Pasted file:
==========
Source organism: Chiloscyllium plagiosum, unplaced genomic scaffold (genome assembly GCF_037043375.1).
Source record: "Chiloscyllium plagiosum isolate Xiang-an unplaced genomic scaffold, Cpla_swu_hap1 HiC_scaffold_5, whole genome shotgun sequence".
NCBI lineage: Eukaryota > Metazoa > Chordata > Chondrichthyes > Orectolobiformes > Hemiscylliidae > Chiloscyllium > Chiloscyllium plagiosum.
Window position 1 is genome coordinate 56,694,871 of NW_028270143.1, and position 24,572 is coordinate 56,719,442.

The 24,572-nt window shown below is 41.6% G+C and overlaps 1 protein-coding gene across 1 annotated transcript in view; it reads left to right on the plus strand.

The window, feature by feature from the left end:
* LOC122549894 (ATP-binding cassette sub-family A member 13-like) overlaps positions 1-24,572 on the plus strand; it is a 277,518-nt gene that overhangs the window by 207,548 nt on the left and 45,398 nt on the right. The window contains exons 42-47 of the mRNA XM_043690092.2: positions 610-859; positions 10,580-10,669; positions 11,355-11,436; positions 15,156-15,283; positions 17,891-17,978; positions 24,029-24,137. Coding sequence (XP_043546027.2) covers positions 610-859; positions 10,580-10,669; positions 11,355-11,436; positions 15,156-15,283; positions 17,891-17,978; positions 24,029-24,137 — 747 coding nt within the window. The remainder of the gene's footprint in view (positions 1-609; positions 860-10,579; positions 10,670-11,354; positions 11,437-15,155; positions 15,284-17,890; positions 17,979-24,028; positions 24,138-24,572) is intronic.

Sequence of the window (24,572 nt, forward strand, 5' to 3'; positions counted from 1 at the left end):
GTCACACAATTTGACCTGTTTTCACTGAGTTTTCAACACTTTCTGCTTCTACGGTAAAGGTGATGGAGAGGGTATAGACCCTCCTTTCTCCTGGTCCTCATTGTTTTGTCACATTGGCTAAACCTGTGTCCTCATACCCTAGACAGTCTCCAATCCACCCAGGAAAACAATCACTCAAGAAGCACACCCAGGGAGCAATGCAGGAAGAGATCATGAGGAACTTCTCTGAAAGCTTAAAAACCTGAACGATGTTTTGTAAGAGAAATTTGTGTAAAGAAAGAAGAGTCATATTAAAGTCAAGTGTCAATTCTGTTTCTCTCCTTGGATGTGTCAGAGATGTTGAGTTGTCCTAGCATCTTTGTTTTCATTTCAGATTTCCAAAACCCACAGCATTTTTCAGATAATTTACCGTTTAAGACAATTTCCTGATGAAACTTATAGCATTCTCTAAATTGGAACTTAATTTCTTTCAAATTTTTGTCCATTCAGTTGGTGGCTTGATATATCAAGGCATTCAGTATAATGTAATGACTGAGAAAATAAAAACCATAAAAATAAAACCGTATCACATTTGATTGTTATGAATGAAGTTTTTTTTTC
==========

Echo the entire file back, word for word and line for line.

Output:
Source organism: Chiloscyllium plagiosum, unplaced genomic scaffold (genome assembly GCF_037043375.1).
Source record: "Chiloscyllium plagiosum isolate Xiang-an unplaced genomic scaffold, Cpla_swu_hap1 HiC_scaffold_5, whole genome shotgun sequence".
NCBI lineage: Eukaryota > Metazoa > Chordata > Chondrichthyes > Orectolobiformes > Hemiscylliidae > Chiloscyllium > Chiloscyllium plagiosum.
Window position 1 is genome coordinate 56,694,871 of NW_028270143.1, and position 24,572 is coordinate 56,719,442.

The 24,572-nt window shown below is 41.6% G+C and overlaps 1 protein-coding gene across 1 annotated transcript in view; it reads left to right on the plus strand.

The window, feature by feature from the left end:
* LOC122549894 (ATP-binding cassette sub-family A member 13-like) overlaps positions 1-24,572 on the plus strand; it is a 277,518-nt gene that overhangs the window by 207,548 nt on the left and 45,398 nt on the right. The window contains exons 42-47 of the mRNA XM_043690092.2: positions 610-859; positions 10,580-10,669; positions 11,355-11,436; positions 15,156-15,283; positions 17,891-17,978; positions 24,029-24,137. Coding sequence (XP_043546027.2) covers positions 610-859; positions 10,580-10,669; positions 11,355-11,436; positions 15,156-15,283; positions 17,891-17,978; positions 24,029-24,137 — 747 coding nt within the window. The remainder of the gene's footprint in view (positions 1-609; positions 860-10,579; positions 10,670-11,354; positions 11,437-15,155; positions 15,284-17,890; positions 17,979-24,028; positions 24,138-24,572) is intronic.

Sequence of the window (24,572 nt, forward strand, 5' to 3'; positions counted from 1 at the left end):
GTCACACAATTTGACCTGTTTTCACTGAGTTTTCAACACTTTCTGCTTCTACGGTAAAGGTGATGGAGAGGGTATAGACCCTCCTTTCTCCTGGTCCTCATTGTTTTGTCACATTGGCTAAACCTGTGTCCTCATACCCTAGACAGTCTCCAATCCACCCAGGAAAACAATCACTCAAGAAGCACACCCAGGGAGCAATGCAGGAAGAGATCATGAGGAACTTCTCTGAAAGCTTAAAAACCTGAACGATGTTTTGTAAGAGAAATTTGTGTAAAGAAAGAAGAGTCATATTAAAGTCAAGTGTCAATTCTGTTTCTCTCCTTGGATGTGTCAGAGATGTTGAGTTGTCCTAGCATCTTTGTTTTCATTTCAGATTTCCAAAACCCACAGCATTTTTCAGATAATTTACCGTTTAAGACAATTTCCTGATGAAACTTATAGCATTCTCTAAATTGGAACTTAATTTCTTTCAAATTTTTGTCCATTCAGTTGGTGGCTTGATATATCAAGGCATTCAGTATAATGTAATGACTGAGAAAATAAAAACCATAAAAATAAAACCGTATCACATTTGATTGTTATGAATGAAGTTTTTTTTTC